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Devdutt Pattanaik on all things marriage at a recent session for The Write Circle

His latest book is a deep dive into the cultural diversity in this fantastic ritual that has evolved over time to suit modern needs

Shrestha Saha Published 08.08.21, 11:26 PM
Devdutt Pattanaik was in conversation with Riddhima Doshi

Devdutt Pattanaik was in conversation with Riddhima Doshi Sourced by the correspondent

The Write Circle, an initiative of the Prabha Khaitan Foundation presented by Shree Cement Limited, has strived to bring the best literary experiences to the forefront in the midst of this pandemic. On August 3, the team hosted a closed-door session on Zoom which had author Devdutt Pattanaik speaking about his latest book Marriage: 100 Stories Around India’s Favourite Ritual to Ehsaas woman of Udaipur, Riddhima Doshi.

An author who writes, illustrates and lectures on the relevance of mythology in recent times, Pattnaik has always offered a pertinent and logical outlook towards every ailment of modern society. His books include Devlok with Devdutt Pattanaik, Hanuman’s Ramayan, Dharma Artha Kama Moksha: 40 Insights into Happiness, My Gita, Jaya: An Illustrated Retelling of the Mahabharata and Shikhandi: And Other Tales They Don’t Tell You, to name a few of the many titles he has written.


Drawing examples from marriages as seen in Vedic texts, his latest book is a deep dive into the cultural diversity in this fantastic ritual that has evolved over time to suit modern needs. “From Asura vivah where you buy a wife to a Rakshasa vivah where you abduct a wife to Gandharva vivah which we now call a love marriage to Dev vivah where the daughter is given as a gift to a worthy son-in-law or a Rishi vivah or even Pisaach vivah which is the most unfortunate of them, based on rape –– this book contains all the various forms of marriages that take place in society,” began Pattanaik at this hour-long session which, was filled to the brim with knowledge and erudition signature to the author.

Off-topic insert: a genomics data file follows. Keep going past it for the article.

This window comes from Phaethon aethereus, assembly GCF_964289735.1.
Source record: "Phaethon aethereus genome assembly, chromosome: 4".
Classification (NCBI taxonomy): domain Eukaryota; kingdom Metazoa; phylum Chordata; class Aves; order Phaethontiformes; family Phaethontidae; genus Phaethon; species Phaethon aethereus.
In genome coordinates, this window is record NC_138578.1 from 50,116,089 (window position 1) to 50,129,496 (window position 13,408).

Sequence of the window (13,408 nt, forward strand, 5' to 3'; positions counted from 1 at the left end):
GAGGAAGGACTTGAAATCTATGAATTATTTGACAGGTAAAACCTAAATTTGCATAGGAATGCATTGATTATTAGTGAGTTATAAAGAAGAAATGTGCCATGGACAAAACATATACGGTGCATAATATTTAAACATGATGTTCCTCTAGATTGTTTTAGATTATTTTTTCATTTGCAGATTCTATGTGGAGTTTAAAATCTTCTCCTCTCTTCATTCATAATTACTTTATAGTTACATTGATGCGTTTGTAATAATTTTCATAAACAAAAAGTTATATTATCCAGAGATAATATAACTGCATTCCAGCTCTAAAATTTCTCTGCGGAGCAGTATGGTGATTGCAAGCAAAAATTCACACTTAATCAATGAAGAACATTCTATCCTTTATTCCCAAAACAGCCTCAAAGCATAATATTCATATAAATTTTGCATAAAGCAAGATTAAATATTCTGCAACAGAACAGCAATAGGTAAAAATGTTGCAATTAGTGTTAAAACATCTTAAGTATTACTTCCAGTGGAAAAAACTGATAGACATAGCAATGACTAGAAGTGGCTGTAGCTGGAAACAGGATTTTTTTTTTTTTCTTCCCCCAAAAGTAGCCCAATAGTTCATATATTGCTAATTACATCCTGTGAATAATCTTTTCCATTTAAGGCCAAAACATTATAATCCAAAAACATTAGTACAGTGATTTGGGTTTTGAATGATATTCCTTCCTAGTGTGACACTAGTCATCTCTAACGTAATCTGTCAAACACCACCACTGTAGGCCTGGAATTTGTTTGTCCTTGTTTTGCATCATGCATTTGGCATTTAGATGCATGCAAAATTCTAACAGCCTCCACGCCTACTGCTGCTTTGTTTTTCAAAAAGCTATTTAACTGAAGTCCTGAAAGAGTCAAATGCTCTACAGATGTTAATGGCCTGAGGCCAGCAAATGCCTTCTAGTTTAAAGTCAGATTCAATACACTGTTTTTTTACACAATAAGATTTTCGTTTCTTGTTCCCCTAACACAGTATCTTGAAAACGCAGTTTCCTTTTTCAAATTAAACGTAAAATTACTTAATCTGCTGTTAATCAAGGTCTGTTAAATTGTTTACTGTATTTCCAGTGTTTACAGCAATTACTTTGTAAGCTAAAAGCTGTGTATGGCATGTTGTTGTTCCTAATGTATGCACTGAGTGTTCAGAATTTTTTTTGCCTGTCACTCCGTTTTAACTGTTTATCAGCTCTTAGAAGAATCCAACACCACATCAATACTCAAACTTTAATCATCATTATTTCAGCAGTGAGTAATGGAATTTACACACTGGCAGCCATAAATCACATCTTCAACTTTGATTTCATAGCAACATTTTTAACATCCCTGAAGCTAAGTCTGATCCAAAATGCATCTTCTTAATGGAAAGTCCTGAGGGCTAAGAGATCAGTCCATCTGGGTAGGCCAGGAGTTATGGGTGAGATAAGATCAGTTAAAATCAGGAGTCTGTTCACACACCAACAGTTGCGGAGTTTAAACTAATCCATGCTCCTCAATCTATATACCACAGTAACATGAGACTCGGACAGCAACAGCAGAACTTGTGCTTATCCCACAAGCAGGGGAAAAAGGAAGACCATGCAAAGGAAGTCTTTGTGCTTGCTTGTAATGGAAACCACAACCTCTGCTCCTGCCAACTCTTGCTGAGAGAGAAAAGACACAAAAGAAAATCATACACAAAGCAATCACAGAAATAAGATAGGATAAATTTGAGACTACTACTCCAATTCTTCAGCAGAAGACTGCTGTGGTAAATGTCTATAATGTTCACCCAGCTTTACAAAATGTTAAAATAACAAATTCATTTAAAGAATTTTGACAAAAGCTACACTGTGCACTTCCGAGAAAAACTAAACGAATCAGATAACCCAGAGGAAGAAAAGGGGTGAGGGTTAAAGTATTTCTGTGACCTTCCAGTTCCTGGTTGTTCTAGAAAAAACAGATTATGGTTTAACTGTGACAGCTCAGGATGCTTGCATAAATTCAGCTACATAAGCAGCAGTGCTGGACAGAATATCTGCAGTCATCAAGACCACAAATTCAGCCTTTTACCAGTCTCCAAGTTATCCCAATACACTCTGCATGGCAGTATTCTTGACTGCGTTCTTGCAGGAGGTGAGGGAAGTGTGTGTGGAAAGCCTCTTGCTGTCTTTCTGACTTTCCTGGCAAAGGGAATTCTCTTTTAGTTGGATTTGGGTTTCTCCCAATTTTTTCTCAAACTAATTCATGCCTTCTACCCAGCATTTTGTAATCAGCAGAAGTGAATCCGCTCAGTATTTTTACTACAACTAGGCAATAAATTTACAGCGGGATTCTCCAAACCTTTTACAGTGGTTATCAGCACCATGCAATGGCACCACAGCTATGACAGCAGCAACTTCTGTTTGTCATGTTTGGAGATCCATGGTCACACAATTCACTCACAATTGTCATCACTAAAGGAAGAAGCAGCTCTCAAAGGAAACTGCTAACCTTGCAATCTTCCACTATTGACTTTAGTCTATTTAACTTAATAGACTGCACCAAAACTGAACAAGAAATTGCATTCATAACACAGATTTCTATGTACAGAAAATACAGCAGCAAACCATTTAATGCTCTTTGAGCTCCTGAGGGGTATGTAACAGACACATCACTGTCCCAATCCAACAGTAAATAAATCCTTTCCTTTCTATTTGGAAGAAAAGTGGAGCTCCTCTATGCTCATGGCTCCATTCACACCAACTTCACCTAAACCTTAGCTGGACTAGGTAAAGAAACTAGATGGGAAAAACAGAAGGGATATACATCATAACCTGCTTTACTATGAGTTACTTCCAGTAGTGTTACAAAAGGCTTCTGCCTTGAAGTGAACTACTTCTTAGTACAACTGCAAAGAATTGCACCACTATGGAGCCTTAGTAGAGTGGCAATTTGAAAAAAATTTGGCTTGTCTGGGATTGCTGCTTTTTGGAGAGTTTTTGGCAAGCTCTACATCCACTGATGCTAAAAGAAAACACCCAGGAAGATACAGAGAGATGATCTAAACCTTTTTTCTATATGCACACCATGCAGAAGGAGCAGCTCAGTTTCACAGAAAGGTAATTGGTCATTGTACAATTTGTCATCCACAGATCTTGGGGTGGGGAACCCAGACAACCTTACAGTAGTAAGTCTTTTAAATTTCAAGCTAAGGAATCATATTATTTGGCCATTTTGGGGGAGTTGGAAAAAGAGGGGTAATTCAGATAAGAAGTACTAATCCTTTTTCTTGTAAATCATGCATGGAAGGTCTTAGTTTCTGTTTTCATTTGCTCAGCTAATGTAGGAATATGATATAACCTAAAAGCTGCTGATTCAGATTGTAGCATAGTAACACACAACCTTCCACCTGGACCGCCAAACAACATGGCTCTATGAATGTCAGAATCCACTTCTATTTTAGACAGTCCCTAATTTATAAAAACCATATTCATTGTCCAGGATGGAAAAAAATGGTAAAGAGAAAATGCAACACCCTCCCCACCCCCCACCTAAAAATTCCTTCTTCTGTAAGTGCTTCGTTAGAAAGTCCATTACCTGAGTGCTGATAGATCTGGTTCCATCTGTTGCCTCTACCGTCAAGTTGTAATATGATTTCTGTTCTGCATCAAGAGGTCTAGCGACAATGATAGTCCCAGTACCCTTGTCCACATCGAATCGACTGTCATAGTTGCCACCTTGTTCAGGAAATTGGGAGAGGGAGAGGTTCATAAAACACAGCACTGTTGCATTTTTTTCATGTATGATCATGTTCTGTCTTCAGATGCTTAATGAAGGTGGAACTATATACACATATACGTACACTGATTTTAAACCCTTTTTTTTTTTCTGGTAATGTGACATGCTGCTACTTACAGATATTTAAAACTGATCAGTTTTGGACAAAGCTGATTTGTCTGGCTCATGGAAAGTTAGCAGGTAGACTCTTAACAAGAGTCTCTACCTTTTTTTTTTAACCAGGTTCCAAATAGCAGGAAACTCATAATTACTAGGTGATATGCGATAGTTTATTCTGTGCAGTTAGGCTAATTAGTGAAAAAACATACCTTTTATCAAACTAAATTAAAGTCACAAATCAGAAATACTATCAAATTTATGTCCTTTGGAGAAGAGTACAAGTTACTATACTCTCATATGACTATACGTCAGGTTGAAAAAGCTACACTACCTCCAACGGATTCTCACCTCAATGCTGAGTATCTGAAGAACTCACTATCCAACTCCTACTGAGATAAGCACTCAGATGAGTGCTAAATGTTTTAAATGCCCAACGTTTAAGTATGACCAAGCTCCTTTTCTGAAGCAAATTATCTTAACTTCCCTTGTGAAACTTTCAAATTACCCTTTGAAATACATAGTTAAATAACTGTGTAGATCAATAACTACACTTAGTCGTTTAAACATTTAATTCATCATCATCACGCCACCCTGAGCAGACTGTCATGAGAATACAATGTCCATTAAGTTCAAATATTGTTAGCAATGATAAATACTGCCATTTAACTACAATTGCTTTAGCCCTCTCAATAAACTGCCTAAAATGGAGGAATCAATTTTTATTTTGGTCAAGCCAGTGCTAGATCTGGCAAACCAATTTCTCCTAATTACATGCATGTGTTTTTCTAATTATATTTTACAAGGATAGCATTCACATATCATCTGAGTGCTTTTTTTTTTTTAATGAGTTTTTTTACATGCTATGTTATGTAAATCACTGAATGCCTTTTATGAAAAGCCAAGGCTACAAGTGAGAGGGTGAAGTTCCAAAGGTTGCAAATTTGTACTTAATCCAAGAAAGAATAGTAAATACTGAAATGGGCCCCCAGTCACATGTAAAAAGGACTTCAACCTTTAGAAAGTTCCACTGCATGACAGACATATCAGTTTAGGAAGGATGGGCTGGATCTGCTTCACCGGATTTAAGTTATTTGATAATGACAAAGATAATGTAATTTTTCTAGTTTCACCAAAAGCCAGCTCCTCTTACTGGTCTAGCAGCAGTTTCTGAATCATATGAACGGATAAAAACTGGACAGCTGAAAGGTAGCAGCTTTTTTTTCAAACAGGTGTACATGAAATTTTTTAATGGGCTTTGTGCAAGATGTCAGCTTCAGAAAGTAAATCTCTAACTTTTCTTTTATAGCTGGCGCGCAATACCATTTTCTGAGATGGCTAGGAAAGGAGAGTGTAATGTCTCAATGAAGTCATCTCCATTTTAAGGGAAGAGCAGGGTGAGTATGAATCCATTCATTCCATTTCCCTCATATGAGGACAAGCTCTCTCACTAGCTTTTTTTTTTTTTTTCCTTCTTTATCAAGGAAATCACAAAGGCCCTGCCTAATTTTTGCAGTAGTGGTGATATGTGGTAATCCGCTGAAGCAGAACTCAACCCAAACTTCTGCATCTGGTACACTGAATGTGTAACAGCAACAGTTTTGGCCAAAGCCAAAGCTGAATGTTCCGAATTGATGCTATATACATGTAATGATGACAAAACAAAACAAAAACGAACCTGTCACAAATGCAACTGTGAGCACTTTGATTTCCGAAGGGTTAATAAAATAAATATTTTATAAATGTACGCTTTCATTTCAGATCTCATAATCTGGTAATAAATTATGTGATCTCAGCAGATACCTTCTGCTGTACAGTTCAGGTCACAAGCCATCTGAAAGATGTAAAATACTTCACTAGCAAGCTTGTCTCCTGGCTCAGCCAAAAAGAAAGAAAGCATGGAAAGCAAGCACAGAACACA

A thought that perhaps recurs as a theme in this book is the union of souls that is a marriage that drives away from the gender normativity of recent times. “Does that mean ancient literature had a more liberal view of same-sex marriages than modern India,” asked Doshi, the host for the evening. “I have previously written about how religions can be an ally in same-sex relationships where an entire chapter was devoted to the topic of how to conduct a same-sex marriage. History shows us that marriage is very complex,” he answered while talking about the stories that he unearthed while studying this subject.

While he found stories of same-sex relationships and even polygamous ones, there were no rituals in place for the same. The scriptures have always maintained that the soul is predominant and the body is just a medium for the soul. Gender is a social construct and all the feelings that we have stemmed from the soul. “It is then you realise how comfortable the ancient world was with the idea of fluidity. Rituals are a performance at the end of the day for people to share your happiness. The ultimate truth is just being together,” he reiterated.

Breaking myths and defying society-inculcated norms, like the goodness of Satyug and the evils of Kalyug, his openness to ideas and concepts are enlightening because of their deep-rootedness to definite studying of the scriptures.

There is very little room for debate when he is able to contextualise every banal and non-inclusive argument that arises in society in our times. The entire session was a reinforcement of the complexity of marriage which is never dependent on emotions alone. There are myriad reasons why people choose to get married and if we were to learn anything from our scriptures, it would be ‘acceptance’.

“Pattanaik’s session was an insightful one! He shared his insights on matters related to mythology and responded to questions in detail. The best thing about the session was how casually in a matter-of-fact way he narrates stories from Indian mythology and tradition and connects them with the present,” said Manisha Jain, branding and communication chief, Prabha Khaitan Foundation. The session can be found on PFK’s YouTube page and definitely makes for an intriguing watch, as it always is with Pattanaik!

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